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Article
November 1977

Inner Ear Degeneration in Reye's Syndrome

Author Affiliations

From the Department of Otolaryngology, Pritzker School of Medicine, University of Chicago.

Arch Otolaryngol. 1977;103(11):634-640. doi:10.1001/archotol.1977.00780280034003
Abstract

• A 9-year-old girl developed Reye's syndrome. On admission to the hospital on the fourth day of illness, responses for verbal stimuli had been absent, but were present for painful stimuli. Coma developed on the fourth day and was present until death ten days later. The fundus of both internal meatus showed vascular congestion of nerves with evidence of repeated hemorrhages. All structures within the endolymphatic system showed advanced degeneration, with exception of the tectorial membrane and cupulae. One ear showed vascular congestion, formation of thrombi, and free hemorrhage within the modiolus and spiral ganglion. In the other ear, congested vessels in nerves in the meatus were obstructed by swelling at the cribriform area. The degenerative changes corresponded closely to those produced experimentally in guinea pigs by interruption of arterial circulation to the inner ear.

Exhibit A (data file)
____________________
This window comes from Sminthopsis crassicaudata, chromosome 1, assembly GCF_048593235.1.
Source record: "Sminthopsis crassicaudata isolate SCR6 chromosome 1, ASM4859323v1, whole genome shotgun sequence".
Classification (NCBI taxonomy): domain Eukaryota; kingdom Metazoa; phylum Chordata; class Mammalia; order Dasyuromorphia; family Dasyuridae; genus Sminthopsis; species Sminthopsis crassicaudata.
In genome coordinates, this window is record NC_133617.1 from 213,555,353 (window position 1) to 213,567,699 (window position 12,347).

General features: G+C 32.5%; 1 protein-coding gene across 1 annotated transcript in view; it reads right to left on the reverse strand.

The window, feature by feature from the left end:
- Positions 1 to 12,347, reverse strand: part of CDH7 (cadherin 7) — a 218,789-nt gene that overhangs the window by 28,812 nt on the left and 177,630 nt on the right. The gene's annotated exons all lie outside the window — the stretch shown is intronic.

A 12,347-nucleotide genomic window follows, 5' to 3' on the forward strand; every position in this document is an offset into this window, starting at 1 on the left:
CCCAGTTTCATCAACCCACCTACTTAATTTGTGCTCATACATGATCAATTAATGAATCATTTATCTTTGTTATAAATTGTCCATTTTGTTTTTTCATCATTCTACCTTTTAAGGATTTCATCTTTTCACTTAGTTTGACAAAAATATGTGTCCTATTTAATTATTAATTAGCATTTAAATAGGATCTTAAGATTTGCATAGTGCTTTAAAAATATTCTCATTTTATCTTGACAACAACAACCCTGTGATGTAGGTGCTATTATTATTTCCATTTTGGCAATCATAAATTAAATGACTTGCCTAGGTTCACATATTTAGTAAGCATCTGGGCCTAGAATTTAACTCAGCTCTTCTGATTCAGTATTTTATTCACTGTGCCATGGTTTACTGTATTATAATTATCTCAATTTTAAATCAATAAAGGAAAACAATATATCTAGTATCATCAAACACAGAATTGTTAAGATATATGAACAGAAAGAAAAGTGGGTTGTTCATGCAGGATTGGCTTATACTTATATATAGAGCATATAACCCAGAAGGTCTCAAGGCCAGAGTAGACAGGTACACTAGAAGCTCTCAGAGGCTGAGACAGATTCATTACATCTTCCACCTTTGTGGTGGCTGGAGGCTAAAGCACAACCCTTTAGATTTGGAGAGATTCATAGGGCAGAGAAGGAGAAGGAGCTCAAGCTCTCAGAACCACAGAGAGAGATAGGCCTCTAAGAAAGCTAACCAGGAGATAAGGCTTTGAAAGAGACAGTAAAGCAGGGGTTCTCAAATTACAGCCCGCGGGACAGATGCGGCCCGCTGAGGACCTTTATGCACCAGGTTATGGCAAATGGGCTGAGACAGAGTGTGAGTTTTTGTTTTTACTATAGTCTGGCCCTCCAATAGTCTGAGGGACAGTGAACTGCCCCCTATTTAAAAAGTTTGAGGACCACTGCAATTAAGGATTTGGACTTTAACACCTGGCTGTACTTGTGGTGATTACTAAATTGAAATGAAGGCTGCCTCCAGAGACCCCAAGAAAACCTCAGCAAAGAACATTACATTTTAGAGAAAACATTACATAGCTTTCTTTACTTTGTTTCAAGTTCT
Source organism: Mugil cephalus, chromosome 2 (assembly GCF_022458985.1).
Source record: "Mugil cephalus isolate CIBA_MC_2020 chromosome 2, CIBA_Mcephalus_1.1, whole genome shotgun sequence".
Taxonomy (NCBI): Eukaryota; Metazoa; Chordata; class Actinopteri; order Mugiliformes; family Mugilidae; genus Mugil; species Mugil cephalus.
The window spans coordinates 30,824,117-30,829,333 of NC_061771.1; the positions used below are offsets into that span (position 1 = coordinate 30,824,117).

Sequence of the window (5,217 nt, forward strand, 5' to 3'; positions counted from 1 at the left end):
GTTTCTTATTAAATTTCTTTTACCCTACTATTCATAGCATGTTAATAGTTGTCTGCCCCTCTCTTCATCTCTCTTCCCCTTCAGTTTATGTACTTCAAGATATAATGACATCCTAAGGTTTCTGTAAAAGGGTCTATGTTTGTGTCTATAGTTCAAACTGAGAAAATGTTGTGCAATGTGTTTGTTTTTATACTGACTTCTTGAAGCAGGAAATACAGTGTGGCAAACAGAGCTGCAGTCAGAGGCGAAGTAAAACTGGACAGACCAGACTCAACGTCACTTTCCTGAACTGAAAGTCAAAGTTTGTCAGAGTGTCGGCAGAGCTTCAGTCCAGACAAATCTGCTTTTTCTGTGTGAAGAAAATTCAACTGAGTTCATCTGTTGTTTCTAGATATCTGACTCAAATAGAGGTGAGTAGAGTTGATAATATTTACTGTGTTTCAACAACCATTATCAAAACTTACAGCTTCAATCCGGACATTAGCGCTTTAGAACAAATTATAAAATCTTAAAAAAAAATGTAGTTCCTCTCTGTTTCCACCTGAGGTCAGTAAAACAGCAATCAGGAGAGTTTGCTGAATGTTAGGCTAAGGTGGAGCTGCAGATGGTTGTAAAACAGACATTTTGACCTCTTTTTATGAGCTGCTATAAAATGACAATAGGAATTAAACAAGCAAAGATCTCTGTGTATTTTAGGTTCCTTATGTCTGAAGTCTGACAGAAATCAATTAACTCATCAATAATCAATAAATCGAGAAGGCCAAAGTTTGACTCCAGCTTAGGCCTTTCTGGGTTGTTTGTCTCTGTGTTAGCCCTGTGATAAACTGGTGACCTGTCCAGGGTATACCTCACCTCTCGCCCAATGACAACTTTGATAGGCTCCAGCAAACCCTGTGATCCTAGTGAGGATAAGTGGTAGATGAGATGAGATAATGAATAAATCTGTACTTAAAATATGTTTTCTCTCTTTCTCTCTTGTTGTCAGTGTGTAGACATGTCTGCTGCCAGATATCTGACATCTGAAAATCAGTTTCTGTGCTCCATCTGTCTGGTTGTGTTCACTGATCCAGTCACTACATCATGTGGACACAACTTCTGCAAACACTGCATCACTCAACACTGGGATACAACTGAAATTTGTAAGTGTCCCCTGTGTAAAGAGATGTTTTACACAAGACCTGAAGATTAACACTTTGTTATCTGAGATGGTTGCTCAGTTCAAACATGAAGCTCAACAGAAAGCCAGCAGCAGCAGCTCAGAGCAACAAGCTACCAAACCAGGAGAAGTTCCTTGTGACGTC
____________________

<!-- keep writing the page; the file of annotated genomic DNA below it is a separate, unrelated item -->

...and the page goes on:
(Arch Otolaryngol 103:634-640, 1977)

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